The film is centered around James Frecheville, a rather passive seventeen year old that comes to live with his grandmother (Jackie Weaver) when his mother overdoses. Unbeknownst to him, his mother has shielded him from a family that lives outside the limits of the law. Frecheville, however, seems content to play a marginal role within the family enterprise as it garners him acceptance and connectivity. As the police, led by Guy Pearce, start to close in on the various members of the group--a splinter starts to form that will eventually rend everyone apart. The further the film progresses, the larger the body count until everyone left is scrambling in desperation mode for survival. The film is exceedingly well acted. Weaver is cool and cheerful even at her most treacherous. Sullivan Stapleton is terrifically unhinged as Uncle Craig, Joel Edgerton is astutely level headed as Uncle Barry, and Luke Ford is surprisingly sympathetic as the over-his-head Uncle Darren. But aside from Weaver's subversive villainy, it's a manic Ben Mendelsohn that provides real menace throughout "Animal Kingdom."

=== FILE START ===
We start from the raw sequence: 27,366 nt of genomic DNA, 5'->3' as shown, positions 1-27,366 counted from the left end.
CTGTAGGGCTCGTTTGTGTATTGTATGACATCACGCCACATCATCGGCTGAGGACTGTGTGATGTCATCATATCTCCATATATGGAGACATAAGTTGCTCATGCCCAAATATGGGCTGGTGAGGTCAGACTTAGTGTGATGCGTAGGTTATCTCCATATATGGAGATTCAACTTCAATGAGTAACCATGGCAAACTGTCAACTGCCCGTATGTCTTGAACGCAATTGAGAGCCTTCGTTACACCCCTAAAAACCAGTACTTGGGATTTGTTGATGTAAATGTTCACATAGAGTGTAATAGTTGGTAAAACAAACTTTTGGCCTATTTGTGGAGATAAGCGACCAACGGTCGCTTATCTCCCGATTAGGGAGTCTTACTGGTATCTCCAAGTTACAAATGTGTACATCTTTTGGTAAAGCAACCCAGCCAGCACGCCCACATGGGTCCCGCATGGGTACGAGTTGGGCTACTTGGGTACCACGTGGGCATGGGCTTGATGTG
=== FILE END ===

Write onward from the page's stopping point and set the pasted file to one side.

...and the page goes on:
If anything keeps the film from being perfect, for me, it's the naive and passive Frecheville. He never elicited much sympathy or empathy and pairing him with a girlfriend who was equally foolish didn't help matters. In many ways, you know the young couple is doomed--but it merely seems like they brought it upon themselves with their patent refusal to acknowledge what is going on before their eyes. Still, "Animal Kingdom" packs a powerfully hard edge. The film is thoroughly entertaining and works as an intellectual thriller, not as a shoot-em-up. Don't get me wrong, there's plenty of well placed violence in "Animal Kingdom"-- the film, however, revels in the choices that people must make in extreme circumstances. And, in the end, it's all about survival instinct. I really loved this movie. About 4 1/2 stars--I'll round up for the distinct and effective characterizations (although I'm tempted to round down for the idiot girlfriend!). KGHarris, 1/11.